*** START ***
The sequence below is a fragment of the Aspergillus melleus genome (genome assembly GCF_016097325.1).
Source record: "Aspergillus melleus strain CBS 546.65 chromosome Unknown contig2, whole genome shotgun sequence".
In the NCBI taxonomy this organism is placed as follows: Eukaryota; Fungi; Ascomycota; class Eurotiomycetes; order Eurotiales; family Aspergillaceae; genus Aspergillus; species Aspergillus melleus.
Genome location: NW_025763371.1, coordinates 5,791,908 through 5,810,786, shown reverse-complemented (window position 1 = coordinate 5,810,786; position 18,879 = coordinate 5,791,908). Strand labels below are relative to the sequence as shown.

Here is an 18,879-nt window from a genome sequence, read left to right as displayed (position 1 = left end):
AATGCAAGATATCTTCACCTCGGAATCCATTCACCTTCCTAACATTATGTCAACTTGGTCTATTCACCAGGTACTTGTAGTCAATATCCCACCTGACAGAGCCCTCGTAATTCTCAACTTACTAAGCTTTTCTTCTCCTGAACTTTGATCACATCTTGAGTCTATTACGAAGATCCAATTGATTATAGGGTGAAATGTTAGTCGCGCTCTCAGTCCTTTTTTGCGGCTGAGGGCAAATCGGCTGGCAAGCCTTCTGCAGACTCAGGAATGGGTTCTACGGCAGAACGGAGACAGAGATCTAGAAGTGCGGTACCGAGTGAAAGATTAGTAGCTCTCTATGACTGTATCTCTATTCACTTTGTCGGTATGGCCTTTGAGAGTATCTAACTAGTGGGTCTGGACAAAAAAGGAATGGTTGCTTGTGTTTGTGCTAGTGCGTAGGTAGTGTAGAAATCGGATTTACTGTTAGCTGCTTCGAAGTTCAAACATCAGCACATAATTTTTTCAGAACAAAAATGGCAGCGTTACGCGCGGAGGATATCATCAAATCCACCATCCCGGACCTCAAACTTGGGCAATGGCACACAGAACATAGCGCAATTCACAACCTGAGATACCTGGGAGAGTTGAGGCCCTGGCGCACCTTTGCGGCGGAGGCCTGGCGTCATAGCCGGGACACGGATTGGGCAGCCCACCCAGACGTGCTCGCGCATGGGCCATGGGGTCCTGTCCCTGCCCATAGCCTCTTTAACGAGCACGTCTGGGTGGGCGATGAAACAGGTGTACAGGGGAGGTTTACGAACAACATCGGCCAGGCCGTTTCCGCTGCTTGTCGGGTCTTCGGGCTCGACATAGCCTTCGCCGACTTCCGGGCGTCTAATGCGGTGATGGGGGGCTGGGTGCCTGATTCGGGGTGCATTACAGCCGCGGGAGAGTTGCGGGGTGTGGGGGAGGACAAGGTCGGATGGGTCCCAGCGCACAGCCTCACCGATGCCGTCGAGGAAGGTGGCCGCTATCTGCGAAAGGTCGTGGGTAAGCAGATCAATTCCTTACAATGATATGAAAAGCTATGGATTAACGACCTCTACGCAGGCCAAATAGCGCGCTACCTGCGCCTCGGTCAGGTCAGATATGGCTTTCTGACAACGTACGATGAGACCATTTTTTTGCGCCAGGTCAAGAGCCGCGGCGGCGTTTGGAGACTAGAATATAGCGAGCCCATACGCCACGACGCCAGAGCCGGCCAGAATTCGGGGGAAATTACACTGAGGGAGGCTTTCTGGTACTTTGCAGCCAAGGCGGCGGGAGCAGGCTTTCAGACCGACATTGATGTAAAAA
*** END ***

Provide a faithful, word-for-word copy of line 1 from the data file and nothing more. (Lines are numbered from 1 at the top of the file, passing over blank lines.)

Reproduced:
The sequence below is a fragment of the Aspergillus melleus genome (genome assembly GCF_016097325.1).